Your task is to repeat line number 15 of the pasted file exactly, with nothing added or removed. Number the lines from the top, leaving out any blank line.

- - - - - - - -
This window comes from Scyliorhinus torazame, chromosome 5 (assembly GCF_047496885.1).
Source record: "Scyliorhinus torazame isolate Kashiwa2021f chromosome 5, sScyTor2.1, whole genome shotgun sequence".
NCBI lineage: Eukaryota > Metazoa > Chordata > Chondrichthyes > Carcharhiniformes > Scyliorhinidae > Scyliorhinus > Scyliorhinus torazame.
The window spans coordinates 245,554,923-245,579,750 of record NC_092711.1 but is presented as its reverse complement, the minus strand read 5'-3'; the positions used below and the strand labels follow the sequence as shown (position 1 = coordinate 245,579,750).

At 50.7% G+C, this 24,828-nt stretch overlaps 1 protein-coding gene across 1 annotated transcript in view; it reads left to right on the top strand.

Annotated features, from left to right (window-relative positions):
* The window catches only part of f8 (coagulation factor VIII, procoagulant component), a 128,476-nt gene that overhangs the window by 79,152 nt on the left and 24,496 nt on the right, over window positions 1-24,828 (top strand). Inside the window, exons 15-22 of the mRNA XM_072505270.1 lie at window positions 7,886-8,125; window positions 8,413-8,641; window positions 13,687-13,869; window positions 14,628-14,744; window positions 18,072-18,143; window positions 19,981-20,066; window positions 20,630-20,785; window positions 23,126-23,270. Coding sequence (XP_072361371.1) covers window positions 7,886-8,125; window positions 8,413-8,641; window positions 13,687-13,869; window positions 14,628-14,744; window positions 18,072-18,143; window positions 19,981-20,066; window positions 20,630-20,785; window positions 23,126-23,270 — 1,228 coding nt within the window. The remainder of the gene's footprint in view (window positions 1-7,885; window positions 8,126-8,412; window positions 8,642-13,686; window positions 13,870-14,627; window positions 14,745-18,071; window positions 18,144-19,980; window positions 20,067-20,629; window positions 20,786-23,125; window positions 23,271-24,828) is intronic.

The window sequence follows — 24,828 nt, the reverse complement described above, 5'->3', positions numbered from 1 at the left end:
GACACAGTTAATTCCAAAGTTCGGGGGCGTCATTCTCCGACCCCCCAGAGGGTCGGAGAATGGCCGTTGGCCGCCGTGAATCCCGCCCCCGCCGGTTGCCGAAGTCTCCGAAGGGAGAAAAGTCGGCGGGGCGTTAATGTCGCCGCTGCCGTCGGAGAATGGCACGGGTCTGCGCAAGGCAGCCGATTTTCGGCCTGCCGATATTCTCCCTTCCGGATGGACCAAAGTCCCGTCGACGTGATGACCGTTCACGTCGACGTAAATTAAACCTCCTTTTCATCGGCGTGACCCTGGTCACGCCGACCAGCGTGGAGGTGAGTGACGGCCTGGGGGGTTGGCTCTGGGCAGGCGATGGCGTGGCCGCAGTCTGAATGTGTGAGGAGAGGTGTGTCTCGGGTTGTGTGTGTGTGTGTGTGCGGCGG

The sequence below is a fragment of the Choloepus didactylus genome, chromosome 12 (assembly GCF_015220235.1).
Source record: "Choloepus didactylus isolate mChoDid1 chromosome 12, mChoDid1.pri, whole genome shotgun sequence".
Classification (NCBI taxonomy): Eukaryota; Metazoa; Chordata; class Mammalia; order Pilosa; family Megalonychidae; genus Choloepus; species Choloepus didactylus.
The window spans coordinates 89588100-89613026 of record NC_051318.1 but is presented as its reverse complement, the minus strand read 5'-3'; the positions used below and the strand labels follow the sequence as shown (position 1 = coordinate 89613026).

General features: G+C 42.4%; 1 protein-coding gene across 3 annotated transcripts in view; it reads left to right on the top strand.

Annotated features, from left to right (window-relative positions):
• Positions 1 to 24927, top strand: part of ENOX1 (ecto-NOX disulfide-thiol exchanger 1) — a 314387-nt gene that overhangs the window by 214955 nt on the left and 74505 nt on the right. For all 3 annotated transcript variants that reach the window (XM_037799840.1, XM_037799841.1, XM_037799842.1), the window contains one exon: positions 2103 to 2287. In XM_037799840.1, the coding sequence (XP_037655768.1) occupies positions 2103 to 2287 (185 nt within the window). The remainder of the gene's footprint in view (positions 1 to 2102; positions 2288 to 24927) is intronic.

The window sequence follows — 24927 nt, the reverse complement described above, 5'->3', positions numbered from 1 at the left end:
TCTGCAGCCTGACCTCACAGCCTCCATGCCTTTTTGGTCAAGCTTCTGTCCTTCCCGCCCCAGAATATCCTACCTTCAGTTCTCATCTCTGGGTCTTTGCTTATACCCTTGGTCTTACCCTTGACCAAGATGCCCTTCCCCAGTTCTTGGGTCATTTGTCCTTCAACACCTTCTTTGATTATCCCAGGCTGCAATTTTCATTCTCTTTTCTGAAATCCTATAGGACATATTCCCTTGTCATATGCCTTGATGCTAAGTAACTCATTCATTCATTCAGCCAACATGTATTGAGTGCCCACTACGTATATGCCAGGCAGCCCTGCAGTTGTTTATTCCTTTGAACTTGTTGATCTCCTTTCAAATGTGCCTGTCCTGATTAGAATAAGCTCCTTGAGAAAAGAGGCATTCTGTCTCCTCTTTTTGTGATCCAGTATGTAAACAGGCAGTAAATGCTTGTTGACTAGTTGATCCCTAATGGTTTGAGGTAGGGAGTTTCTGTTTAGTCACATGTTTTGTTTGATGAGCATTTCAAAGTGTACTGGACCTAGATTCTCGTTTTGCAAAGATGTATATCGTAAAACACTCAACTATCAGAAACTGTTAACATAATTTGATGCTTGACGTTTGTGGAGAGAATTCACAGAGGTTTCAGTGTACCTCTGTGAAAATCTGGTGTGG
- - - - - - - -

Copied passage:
Annotated features, from left to right (window-relative positions):